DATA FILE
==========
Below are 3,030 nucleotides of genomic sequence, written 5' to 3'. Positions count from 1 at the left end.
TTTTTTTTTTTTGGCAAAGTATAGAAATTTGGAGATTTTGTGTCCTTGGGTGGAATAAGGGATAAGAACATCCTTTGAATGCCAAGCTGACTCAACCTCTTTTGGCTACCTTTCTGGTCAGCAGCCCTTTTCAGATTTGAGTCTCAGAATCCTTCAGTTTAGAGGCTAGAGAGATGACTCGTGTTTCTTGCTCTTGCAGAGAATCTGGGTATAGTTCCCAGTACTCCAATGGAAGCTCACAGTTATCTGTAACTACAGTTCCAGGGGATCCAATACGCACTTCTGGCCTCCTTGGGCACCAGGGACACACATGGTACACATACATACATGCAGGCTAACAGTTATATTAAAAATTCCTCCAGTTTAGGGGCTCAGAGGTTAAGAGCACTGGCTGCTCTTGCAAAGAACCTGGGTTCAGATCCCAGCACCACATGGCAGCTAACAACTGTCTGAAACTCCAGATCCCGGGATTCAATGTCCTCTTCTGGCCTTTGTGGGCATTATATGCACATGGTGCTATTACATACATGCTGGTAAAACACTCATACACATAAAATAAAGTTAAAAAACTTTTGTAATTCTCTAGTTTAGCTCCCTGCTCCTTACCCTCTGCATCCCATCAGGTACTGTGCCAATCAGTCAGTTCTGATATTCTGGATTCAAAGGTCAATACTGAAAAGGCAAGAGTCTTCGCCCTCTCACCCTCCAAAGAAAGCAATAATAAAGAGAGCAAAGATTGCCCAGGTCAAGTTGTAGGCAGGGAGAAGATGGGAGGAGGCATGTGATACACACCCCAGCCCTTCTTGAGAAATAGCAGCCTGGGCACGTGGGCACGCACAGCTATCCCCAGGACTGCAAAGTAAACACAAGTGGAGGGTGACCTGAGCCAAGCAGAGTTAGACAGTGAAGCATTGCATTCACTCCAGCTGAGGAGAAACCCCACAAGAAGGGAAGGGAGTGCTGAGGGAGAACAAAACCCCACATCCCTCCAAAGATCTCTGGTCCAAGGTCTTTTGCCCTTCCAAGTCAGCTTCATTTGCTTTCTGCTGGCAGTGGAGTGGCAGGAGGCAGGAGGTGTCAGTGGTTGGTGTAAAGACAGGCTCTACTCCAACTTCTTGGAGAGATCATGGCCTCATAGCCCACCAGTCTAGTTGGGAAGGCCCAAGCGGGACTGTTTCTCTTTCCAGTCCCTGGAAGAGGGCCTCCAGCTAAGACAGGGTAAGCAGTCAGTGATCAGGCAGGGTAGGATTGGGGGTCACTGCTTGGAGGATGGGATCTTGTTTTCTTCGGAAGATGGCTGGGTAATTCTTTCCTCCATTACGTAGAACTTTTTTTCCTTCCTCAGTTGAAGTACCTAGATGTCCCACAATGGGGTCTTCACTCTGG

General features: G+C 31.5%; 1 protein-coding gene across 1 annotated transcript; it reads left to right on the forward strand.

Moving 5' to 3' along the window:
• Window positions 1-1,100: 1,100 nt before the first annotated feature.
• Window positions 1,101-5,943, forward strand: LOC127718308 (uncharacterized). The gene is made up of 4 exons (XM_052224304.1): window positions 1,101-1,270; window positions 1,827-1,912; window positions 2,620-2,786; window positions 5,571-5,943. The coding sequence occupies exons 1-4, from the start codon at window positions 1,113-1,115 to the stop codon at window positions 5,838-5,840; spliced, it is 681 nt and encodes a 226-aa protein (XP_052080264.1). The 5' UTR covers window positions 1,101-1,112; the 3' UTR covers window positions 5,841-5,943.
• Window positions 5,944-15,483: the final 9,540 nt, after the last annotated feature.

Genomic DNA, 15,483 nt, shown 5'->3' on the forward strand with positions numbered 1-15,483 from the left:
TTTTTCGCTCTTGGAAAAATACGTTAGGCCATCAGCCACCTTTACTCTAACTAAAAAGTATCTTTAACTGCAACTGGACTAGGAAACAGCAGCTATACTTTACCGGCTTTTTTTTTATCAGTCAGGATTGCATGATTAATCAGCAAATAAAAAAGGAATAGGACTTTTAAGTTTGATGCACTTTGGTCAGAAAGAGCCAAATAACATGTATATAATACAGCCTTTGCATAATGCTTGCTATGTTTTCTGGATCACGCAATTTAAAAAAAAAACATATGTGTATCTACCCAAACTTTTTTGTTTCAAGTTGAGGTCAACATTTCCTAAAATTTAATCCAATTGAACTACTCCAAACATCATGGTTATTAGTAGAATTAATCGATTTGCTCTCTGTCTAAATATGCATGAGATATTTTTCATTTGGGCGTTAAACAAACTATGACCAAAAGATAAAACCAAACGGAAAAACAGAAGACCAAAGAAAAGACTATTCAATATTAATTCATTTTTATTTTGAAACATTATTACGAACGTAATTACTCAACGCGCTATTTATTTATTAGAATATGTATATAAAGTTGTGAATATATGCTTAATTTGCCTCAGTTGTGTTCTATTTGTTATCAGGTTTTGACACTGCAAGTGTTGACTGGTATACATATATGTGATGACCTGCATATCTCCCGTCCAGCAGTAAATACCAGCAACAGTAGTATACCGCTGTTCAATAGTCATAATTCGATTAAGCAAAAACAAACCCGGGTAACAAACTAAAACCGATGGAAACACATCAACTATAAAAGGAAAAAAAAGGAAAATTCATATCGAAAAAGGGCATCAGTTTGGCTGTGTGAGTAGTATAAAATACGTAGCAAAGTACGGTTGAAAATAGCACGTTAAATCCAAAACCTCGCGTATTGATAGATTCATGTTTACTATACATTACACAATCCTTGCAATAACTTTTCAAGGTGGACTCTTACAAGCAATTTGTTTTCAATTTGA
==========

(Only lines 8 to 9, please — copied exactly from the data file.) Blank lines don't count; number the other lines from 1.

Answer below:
Genomic DNA, 15,483 nt, shown 5'->3' on the forward strand with positions numbered 1-15,483 from the left:
TTTTTCGCTCTTGGAAAAATACGTTAGGCCATCAGCCACCTTTACTCTAACTAAAAAGTATCTTTAACTGCAACTGGACTAGGAAACAGCAGCTATACTTTACCGGCTTTTTTTTTATCAGTCAGGATTGCATGATTAATCAGCAAATAAAAAAGGAATAGGACTTTTAAGTTTGATGCACTTTGGTCAGAAAGAGCCAAATAACATGTATATAATACAGCCTTTGCATAATGCTTGCTATGTTTTCTGGATCACGCAATTTAAAAAAAAAACATATGTGTATCTACCCAAACTTTTTTGTTTCAAGTTGAGGTCAACATTTCCTAAAATTTAATCCAATTGAACTACTCCAAACATCATGGTTATTAGTAGAATTAATCGATTTGCTCTCTGTCTAAATATGCATGAGATATTTTTCATTTGGGCGTTAAACAAACTATGACCAAAAGATAAAACCAAACGGAAAAACAGAAGACCAAAGAAAAGACTATTCAATATTAATTCATTTTTATTTTGAAACATTATTACGAACGTAATTACTCAACGCGCTATTTATTTATTAGAATATGTATATAAAGTTGTGAATATATGCTTAATTTGCCTCAGTTGTGTTCTATTTGTTATCAGGTTTTGACACTGCAAGTGTTGACTGGTATACATATATGTGATGACCTGCATATCTCCCGTCCAGCAGTAAATACCAGCAACAGTAGTATACCGCTGTTCAATAGTCATAATTCGATTAAGCAAAAACAAACCCGGGTAACAAACTAAAACCGATGGAAACACATCAACTATAAAAGGAAAAAAAAGGAAAATTCATATCGAAAAAGGGCATCAGTTTGGCTGTGTGAGTAGTATAAAATACGTAGCAAAGTACGGTTGAAAATAGCACGTTAAATCCAAAACCTCGCGTATTGATAGATTCATGTTTACTATACATTACACAATCCTTGCAATAACTTTTCAAGGTGGACTCTTACAAGCAATTTGTTTTCAATTTGA